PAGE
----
Got a new Mac? Here are a few essential FREE downloads?

A friend of mine has just bought his first Mac. He was an iPhone user so I guess we can put this down to the Halo effect. Anyway, we had a brief exchange on facebook about the essential software he should download, and it got me thinking that this might make a decent post for Rational Geekery. Not to mention saving me writing the whole thing again next time a friend buys their first Mac!

System

First things first… Growl. It’s amazing that Apple hasn’t just built Growl into the Mac. I couldn’t imagine a Macintosh without it – it just wouldn’t feel like a Mac. It’s an app that displays messages to alert you of changes to programmes you’re running. New emails, IM updates, or that a download is complete. It might sound a bit intrusive (not-to-mention anti-GTD), but the levels of customisation are insane, and you can create a version that suits your needs perfectly.

I shouldn’t have to tell anyone how cool Dropbox is, but if you don’t have at least the free 2GB account, you’re seriously missing out. Superusers even keep their Safari bookmark file in their Dropbox folder, automatically syncing them across multiple machines. Another solution for Safari bookmark management is Xmarks.

As you get used to your Mac you’ll start to understand the power of the Finder and Spotlight. Everything on the Mac is so easy to find quickly. Alfred is a new and very cool programme that supercharges the Spotlight and adds in web functionality. It also negates the need for the mouse in many instances, which is always a good thing. Very interesting and useful.

Caffeine is another essential. You need this programme. It does one thing, it overrides your Mac’s power-management and stops it going to sleep. Use carefully for obvious screen-wrecking reasons.

Video

Development on Perian seems to have gone quiet, but it’s still a useful component to make QuickTime far more compatible with other video formats.

The Mac is blessed with two excellent free video-players. Miro has a beautiful GUI and also makes a good torrent client. I tend to use it instead of iTunes as it’s less stodgy. It really is the dog’s dangly bits and will play almost anything you throw at it. The second open-source player you need is VLC – which you probably already know about as it’s also on Linux and Windows. VLC is several different kinds of awesome and is brilliant for file conversion (see also Handbreak). Some people recommend movist, but it’s not something I use. It might be worth a gander.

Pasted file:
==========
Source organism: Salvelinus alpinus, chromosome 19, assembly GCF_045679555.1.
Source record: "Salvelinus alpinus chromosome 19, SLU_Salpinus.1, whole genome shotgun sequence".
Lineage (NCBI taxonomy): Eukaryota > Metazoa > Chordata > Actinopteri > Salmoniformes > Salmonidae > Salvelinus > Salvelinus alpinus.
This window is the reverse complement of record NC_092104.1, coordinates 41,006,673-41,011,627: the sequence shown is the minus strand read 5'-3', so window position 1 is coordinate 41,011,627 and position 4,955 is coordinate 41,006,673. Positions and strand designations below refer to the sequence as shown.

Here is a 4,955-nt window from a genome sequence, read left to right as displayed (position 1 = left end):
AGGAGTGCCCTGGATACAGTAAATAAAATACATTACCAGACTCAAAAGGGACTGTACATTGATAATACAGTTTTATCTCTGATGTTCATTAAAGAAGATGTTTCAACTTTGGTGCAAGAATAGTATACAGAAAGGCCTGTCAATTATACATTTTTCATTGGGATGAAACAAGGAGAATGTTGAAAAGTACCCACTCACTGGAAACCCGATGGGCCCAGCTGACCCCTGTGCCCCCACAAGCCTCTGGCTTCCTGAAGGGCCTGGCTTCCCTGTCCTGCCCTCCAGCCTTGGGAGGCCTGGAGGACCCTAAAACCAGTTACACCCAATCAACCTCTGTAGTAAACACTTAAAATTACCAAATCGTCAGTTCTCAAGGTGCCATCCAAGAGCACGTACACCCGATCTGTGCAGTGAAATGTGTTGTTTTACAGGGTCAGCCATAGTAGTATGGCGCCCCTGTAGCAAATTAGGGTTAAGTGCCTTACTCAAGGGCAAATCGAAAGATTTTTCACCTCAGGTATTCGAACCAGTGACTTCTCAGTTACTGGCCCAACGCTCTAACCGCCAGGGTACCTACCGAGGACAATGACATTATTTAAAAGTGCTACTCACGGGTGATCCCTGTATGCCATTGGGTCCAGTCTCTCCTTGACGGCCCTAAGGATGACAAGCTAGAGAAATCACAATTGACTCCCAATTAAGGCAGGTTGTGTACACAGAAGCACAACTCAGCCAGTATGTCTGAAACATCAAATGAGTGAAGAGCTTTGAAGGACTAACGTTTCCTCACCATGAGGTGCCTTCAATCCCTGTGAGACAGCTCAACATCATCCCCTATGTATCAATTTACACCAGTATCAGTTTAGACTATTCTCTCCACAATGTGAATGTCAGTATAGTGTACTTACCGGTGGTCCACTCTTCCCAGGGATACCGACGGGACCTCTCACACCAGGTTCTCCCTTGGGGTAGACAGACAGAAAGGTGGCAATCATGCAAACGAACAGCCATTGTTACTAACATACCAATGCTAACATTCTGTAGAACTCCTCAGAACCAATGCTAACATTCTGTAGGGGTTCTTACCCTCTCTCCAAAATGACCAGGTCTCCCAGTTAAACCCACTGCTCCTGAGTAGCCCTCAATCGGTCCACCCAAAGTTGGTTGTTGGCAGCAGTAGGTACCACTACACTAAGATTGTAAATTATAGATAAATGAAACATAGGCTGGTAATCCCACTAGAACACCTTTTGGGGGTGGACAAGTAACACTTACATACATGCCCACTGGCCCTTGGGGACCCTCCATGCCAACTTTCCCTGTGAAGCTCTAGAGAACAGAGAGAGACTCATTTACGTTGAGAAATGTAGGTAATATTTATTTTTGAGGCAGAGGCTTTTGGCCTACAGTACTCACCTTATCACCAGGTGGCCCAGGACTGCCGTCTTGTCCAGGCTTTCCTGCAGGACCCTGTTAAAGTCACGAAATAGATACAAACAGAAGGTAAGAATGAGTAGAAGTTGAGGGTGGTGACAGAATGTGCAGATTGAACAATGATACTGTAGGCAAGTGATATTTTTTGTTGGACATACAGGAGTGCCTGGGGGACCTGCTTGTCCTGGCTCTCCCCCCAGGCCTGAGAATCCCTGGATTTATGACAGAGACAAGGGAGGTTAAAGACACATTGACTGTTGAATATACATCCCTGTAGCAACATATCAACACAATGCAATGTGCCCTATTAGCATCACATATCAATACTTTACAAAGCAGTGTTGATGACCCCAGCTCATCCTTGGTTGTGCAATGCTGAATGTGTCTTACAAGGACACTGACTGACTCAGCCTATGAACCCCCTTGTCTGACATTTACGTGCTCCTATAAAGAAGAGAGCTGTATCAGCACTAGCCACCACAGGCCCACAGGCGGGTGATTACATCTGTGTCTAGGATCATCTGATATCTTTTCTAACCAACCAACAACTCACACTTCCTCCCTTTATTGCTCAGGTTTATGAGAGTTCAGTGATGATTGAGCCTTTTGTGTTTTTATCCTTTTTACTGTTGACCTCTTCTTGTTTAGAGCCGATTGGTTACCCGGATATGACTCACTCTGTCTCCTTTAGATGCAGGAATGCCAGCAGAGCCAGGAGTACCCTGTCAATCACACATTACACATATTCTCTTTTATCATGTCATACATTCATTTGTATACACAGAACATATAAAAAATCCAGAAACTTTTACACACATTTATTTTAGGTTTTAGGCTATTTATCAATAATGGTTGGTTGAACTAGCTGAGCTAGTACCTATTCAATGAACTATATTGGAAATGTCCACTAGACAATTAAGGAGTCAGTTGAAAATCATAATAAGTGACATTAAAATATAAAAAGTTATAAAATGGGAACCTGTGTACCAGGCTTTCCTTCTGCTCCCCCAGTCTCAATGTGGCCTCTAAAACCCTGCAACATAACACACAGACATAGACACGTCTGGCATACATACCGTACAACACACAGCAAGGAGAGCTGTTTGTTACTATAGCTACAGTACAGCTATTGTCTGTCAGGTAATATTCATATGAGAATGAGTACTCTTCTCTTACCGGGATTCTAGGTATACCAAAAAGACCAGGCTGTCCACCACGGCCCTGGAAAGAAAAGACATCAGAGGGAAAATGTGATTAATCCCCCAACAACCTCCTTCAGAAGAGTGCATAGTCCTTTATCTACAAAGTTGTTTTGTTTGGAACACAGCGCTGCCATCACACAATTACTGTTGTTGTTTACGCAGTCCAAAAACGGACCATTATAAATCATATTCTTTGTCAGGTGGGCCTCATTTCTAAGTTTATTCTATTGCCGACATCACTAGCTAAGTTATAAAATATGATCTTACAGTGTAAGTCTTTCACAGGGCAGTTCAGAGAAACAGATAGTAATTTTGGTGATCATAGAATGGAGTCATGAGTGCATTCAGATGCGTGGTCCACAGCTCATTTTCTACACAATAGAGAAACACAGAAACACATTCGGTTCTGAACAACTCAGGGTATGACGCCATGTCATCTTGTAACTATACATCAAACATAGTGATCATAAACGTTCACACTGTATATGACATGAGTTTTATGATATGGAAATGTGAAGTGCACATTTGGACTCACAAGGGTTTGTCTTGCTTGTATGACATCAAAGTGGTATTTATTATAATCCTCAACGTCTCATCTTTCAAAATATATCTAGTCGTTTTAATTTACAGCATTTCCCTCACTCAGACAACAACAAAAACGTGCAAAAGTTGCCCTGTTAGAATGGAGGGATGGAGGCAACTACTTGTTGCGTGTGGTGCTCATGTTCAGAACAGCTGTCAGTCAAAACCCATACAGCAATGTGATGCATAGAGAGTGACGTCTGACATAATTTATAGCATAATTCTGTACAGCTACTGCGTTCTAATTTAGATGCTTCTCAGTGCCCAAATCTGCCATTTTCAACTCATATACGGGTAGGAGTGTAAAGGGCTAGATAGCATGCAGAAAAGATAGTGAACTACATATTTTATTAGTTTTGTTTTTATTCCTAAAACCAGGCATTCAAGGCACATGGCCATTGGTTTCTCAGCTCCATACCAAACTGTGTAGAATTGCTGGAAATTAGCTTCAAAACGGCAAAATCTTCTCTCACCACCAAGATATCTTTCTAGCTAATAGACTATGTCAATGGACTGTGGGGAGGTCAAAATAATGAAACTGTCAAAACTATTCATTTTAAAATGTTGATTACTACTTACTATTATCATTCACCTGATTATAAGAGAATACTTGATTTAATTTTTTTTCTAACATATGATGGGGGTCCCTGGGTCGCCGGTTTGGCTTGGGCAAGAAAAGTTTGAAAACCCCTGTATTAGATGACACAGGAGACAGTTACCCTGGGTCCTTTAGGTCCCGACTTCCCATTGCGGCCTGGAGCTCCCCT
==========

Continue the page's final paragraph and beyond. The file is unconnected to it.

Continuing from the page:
Messaging

If you’re a fan of instant messaging (to be honest, I’m not), you’ll need Adium. Endlessly customisable and, with a variety of plugins, can work with pretty much any IM service β€” including facebook chat.

For most people, the bundled Apple Mail app will serve all your email needs. But for me it’s not enough. Maybe it’s me, but I had all sorts of bother when I swapped my Gmail accounts over to IMAP from POP3. Hundreds of deleted messages would routinely be dumped to my BlackBerry. I was close to giving up on IMAP when I tried Thunderbird 3. Now IMAP works brilliantly. I have email synced across multiple Macs and Linux machines. It’s a revelation. Use the Lightning and Provider extensions for two-way Google calendar syncing.

Twitter

There are two twitter clients I recommend. Tweetie for Mac (a free ad-supported version is available) is simple and incredibly intuitive. Secondly, if you want more functionality, try YoruFukurou, which is really good.

Images

I’m not sure if, eventually, Skitch will start charging for its image hosting/basic editing service, but until they do, it remains a brilliant free resource with a great native Mac app. You’ll have loads of fun clipping screenshots and making funny doodles on them. πŸ™‚

Another good project that has gone quiet is Seashore. Seashore is a very simple image editing programme, think Photoshop for people who just need the basics. I use Pixlemator and Photoshop CS4 mostly (I haven’t upgraded to Acorn v2.3 yet), but I’m afraid they’re paid apps. If you want the full image-editing experience, there is always Gimp, which is open source and completely free – although you’ll need to tinker a little to get it installed on a Snow Leopard machine.

Come back soon…

I’m going to add to this post over time, and link to it from the front-page. Hopefully it might become a useful reference for new Mac users. If you’re looking for more great Mac apps, check out my recommended software page and my 5 Most Used Apps post. If you have anything you think I should add, drop me an email and I’ll take a look. Laters.

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